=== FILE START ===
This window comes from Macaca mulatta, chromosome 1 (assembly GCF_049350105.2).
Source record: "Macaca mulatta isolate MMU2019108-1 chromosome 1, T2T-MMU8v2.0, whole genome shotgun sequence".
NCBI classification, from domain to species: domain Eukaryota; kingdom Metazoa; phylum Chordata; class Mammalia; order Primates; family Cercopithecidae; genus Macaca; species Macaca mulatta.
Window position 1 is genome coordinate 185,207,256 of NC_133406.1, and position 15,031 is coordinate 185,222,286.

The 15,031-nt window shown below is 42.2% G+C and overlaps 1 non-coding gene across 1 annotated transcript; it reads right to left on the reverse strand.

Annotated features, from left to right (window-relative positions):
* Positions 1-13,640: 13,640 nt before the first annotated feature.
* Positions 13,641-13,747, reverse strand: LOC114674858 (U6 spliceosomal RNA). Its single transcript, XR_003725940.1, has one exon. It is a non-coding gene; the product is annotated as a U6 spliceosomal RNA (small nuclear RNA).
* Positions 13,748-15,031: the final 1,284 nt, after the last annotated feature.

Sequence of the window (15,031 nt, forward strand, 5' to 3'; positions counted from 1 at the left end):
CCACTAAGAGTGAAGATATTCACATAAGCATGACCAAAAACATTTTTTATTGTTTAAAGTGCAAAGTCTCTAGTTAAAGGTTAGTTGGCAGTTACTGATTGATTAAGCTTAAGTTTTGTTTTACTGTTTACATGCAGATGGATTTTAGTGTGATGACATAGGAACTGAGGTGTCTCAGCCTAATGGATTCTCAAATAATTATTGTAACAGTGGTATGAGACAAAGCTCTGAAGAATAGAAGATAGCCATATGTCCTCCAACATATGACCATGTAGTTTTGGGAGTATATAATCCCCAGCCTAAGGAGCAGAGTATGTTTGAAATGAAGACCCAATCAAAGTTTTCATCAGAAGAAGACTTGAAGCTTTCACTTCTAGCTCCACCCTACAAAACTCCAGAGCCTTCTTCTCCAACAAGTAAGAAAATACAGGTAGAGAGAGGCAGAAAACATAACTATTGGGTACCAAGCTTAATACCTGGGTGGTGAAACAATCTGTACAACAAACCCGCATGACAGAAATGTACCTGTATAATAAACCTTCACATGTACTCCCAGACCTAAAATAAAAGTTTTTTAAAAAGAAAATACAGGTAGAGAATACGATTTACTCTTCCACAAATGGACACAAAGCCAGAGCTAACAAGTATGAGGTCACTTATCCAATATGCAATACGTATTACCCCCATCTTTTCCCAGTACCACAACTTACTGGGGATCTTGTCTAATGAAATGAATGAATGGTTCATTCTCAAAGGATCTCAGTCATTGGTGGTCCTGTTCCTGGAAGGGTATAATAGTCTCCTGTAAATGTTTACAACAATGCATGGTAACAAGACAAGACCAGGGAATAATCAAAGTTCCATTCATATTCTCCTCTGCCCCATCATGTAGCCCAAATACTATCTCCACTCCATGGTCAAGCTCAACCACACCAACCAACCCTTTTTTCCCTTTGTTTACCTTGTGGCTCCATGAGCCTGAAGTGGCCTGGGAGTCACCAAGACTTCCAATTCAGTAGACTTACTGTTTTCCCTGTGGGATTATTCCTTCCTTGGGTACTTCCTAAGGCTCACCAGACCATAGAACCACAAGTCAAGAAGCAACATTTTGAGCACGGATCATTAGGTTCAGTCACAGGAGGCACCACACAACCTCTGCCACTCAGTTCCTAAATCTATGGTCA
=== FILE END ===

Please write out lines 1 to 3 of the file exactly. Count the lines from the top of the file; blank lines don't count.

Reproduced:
This window comes from Macaca mulatta, chromosome 1 (assembly GCF_049350105.2).
Source record: "Macaca mulatta isolate MMU2019108-1 chromosome 1, T2T-MMU8v2.0, whole genome shotgun sequence".
NCBI classification, from domain to species: domain Eukaryota; kingdom Metazoa; phylum Chordata; class Mammalia; order Primates; family Cercopithecidae; genus Macaca; species Macaca mulatta.